What's the meaning of:

I verb not object 1 the less, but object 2 more.


I love not man the less, but Nature more..

I've searched Google about the meaning of it, but unfortunately didn't find a solution. Could someone guide me how to search for such unknown meanings and reach them on my own?!

  • What do you think it means? What does it mean to you if you break it into two sentences, then shuffle the "not" slightly: "I do not love man less. I love nature more." – Hot Licks Mar 22 '15 at 21:23
  • @HotLicks "I do not love man less", less than what? – Omar Mar 22 '15 at 21:29
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    Less than what the amount of love was before (whatever comes right before your sentence), or than what the other party is expecting/assuming it to be. To paraphrase a bit more: “[Saying something about nature being superior to mankind] does not mean that my love for mankind is diminished; only that my love for nature is increased”. – Janus Bahs Jacquet Mar 22 '15 at 21:37
  • @JanusBahsJacquet it made the meaning clear now. Thanks a lot! – Omar Mar 22 '15 at 21:40
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    It's both a double negative (not, less) and a double comparative; it's archaic poetic language (i.e, nobody talks that way, ever, any more); and nobody will understand it if you say it or write it, either, because it's too bloody obscure. Even if you try to remember it, it's practically impossible to remember what it's really sposta mean. – John Lawler Mar 22 '15 at 22:28

In hopes of getting this question off the Unanswered Questions queue, I offer this discussion of the example sentence,

I love not man the less, but Nature more.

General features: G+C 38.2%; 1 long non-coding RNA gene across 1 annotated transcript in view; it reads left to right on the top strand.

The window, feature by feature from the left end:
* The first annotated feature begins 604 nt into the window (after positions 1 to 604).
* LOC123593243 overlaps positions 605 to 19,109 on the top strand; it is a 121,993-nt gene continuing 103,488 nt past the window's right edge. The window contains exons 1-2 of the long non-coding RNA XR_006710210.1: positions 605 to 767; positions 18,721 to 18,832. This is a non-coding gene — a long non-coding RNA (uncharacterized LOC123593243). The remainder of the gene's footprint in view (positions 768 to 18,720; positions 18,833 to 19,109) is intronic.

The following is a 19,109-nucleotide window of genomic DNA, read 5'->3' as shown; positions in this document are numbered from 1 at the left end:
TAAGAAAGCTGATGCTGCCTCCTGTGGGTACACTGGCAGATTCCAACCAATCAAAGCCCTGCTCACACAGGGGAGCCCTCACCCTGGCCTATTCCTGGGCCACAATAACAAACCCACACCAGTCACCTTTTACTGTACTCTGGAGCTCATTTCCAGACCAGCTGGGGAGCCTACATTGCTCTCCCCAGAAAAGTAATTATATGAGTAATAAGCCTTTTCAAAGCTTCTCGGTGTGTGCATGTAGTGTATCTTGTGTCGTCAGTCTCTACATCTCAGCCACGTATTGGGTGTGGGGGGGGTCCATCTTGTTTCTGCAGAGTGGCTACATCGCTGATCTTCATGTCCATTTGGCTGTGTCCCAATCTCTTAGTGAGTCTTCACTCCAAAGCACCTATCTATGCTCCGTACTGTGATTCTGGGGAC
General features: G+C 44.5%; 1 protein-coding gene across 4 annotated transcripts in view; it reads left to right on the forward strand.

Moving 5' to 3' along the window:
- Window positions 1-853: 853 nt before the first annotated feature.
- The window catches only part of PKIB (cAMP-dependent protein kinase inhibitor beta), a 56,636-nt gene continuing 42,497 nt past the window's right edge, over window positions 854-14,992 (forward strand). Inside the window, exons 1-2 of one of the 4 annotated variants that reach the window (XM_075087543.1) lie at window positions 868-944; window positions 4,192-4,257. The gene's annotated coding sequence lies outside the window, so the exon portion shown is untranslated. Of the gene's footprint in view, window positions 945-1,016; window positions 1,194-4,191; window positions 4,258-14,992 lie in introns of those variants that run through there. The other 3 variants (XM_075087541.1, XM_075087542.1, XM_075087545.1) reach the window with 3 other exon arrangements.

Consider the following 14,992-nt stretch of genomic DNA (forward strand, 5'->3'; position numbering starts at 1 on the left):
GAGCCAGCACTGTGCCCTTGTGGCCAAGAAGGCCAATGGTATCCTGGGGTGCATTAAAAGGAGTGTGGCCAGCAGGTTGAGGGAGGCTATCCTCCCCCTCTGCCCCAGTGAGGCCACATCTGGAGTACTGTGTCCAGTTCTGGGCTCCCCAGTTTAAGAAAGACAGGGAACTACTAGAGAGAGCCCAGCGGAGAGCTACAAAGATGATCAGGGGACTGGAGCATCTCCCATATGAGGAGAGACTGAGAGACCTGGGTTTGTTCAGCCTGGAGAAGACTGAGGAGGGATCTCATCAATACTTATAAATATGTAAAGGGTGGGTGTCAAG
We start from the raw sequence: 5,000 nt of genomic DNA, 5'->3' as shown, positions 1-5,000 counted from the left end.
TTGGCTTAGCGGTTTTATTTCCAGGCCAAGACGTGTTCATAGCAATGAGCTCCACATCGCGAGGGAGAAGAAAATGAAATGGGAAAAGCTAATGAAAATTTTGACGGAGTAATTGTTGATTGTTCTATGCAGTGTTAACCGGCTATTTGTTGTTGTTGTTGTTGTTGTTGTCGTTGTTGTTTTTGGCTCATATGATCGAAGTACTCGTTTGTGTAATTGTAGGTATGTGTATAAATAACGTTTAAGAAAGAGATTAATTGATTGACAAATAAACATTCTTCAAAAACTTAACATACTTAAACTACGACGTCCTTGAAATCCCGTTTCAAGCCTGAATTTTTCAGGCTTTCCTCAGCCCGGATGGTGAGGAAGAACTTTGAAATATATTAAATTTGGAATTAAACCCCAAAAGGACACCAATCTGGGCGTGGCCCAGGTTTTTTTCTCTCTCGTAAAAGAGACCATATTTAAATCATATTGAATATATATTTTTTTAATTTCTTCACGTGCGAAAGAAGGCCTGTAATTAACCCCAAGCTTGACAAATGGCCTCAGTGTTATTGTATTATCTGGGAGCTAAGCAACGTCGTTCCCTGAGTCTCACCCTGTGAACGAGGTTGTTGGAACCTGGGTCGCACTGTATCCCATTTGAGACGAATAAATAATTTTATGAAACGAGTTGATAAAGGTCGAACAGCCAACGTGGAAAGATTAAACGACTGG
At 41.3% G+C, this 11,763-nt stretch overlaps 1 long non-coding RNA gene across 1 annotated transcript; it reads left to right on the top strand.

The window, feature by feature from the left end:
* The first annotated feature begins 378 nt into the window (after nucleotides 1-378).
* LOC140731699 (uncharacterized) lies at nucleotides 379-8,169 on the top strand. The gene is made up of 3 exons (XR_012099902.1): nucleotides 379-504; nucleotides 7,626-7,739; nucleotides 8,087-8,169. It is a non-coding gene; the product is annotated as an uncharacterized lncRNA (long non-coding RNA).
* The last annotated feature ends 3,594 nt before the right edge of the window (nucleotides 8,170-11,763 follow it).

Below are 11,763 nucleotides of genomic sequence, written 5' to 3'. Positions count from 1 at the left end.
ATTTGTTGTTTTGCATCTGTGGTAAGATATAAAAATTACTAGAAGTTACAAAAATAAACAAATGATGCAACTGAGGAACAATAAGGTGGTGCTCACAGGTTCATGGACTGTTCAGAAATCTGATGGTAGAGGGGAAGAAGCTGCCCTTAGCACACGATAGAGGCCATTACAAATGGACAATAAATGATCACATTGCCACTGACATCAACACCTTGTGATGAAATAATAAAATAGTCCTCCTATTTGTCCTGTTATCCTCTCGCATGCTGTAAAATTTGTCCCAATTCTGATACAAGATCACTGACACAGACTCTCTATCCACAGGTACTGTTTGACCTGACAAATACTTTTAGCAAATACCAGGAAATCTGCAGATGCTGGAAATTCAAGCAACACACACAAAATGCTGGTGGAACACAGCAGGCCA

The statement in the example sentence can arise only in a situation where the speaker's love has undergone a change. But has the speaker's love remained at a constant level overall, with the amounts devoted to its various component subcategories altered, or has the total quantity of the speaker's love increased, with the allocations to all or some of the component subcategories increased as a result? That's what we need to determine from the speaker's statement.

For ease of description, let's call the speaker's love for man M, the speaker's love for Nature N, and the speaker's total love T; and for simplicity, let's suppose that the totality of the speaker's love consists entirely of the combined amounts of those two component subcategories—man and Nature. Then we can describe the speaker's total quantity of love before things changed as T1, the speaker's love for man at that time as M1, and the speaker's love for Nature at that time as N1. That gives us this simple equation for the person's total love in the earlier time period:

T1 = M1 + N1

More recently, however, things have changed. And what we want to know is, how have the values of T, M, and N changed? We know that T2, M2, and N2 will still look like this:

T2 = M2 + N2

but we don't know which of those values has changed. One possibility is that the total amount of love has remained constant:

T1 = T2

but changes in M and N have occurred, increasing one at the expense of the other. That possibility appears to be the one that the speaker in the example sentence is denying. According to the speaker, the speaker's love of man is not less than it was previously, which means that it is either the same as before or greater than before:

M1 ≤ M2

but at the same time the speaker's love for Nature has definitely increased:

N1 < N2

From these two relations it necessarily follows that the speaker's total amount of love has increased, as well:

T1 < T2

since increasing N while either holding M constant or increasing it by some indeterminate amount must yield a larger T than before.

Transforming these notions back into words, we see that the construction "I love not man the less, but Nature more" can be rephrased as

I love man at least as much as I did in the past, but I love Nature more than I did in the past.

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